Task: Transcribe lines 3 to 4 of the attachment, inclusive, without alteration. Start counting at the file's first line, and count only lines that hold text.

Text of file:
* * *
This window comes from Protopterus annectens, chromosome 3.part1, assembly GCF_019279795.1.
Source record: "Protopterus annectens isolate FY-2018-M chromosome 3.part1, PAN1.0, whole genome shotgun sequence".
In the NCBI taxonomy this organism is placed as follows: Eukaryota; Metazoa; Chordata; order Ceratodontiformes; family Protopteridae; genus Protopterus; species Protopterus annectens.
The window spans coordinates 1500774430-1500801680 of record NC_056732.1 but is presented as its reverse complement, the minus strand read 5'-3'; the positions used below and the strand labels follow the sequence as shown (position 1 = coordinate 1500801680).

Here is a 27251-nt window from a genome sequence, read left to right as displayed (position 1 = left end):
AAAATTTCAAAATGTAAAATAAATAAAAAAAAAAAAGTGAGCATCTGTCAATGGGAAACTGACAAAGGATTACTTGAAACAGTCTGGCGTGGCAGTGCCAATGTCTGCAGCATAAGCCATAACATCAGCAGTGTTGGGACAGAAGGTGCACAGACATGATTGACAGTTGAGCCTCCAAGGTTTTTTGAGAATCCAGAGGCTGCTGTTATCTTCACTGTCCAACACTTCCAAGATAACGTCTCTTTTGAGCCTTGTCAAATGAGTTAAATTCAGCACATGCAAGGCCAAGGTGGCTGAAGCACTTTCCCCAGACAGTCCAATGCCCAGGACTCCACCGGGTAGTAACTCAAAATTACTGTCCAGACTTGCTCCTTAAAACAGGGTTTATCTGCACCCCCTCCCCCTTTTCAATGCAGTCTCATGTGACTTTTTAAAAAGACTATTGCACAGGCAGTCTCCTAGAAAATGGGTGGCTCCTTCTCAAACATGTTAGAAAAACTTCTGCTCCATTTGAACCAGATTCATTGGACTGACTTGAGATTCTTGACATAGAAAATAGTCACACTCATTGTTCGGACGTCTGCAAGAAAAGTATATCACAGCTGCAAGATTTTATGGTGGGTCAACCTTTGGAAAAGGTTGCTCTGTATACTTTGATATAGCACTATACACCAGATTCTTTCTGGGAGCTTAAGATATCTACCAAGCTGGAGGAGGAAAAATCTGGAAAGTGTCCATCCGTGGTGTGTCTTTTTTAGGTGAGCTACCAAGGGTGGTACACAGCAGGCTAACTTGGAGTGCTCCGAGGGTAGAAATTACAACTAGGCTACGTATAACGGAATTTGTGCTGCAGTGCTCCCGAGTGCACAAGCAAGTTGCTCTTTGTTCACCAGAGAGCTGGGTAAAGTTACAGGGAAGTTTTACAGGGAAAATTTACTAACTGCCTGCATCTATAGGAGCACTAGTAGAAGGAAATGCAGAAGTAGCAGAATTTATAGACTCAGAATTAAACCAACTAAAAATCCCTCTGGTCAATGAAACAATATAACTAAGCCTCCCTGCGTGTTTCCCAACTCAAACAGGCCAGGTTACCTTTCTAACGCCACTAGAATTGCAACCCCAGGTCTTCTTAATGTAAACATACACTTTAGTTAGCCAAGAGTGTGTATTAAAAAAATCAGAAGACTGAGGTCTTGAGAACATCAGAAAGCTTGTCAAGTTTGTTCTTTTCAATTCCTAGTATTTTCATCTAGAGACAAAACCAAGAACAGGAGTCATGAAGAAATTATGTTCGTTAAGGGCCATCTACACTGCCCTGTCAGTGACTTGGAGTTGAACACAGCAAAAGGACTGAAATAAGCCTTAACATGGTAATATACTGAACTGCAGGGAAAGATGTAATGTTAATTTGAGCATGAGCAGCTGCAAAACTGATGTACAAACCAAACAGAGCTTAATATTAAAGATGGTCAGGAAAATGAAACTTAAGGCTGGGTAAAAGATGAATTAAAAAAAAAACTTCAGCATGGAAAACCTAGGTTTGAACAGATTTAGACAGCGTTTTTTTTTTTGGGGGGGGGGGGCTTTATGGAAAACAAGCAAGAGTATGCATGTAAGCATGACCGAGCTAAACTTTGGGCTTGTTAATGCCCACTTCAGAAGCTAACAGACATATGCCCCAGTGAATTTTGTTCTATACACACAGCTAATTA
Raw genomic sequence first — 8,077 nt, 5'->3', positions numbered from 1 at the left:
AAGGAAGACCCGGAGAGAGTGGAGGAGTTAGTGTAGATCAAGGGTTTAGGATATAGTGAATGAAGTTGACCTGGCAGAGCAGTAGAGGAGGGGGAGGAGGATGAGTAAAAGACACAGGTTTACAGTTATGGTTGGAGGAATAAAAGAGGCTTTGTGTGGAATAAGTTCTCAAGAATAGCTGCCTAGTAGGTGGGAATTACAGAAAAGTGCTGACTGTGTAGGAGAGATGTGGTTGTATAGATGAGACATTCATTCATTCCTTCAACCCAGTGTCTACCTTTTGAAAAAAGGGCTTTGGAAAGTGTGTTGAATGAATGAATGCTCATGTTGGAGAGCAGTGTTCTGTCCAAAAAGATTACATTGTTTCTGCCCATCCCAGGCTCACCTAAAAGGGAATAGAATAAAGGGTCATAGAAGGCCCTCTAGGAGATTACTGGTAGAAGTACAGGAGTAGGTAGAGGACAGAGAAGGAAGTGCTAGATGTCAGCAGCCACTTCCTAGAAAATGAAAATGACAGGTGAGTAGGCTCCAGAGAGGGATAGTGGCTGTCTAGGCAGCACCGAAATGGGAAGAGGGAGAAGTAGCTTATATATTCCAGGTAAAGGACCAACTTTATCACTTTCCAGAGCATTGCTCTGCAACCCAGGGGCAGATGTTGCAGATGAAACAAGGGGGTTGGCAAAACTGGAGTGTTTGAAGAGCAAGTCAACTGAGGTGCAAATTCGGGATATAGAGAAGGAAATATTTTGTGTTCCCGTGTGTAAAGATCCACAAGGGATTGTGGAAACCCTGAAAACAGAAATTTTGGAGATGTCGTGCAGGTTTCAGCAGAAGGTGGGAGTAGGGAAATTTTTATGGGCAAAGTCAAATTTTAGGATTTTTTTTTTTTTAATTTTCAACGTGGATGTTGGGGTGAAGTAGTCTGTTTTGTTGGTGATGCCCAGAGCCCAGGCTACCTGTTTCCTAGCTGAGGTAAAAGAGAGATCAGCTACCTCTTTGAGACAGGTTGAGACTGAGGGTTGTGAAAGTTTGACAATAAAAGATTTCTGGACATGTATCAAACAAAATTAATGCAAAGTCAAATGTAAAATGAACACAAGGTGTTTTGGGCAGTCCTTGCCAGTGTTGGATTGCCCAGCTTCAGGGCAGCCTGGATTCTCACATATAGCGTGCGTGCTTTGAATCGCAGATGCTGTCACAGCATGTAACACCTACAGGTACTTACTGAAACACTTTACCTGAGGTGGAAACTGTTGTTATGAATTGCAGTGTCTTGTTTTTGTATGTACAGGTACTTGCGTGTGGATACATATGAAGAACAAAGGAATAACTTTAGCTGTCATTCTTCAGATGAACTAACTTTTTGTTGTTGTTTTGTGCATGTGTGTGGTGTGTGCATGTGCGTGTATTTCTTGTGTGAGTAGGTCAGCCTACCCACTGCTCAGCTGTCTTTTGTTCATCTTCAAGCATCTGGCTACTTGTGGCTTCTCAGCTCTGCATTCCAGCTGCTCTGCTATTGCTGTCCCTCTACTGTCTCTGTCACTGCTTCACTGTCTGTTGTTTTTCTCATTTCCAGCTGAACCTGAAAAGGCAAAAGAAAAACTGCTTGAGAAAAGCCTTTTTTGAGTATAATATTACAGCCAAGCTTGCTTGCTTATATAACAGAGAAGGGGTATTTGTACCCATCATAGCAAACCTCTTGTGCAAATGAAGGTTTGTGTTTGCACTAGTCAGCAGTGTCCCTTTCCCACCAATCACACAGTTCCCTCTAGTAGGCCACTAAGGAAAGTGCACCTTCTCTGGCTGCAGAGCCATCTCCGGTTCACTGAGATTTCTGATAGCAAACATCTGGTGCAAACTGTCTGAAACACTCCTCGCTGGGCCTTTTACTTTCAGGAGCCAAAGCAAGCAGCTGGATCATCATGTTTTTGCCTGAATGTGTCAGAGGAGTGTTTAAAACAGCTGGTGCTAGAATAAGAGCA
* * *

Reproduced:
In the NCBI taxonomy this organism is placed as follows: Eukaryota; Metazoa; Chordata; order Ceratodontiformes; family Protopteridae; genus Protopterus; species Protopterus annectens.
The window spans coordinates 1500774430-1500801680 of record NC_056732.1 but is presented as its reverse complement, the minus strand read 5'-3'; the positions used below and the strand labels follow the sequence as shown (position 1 = coordinate 1500801680).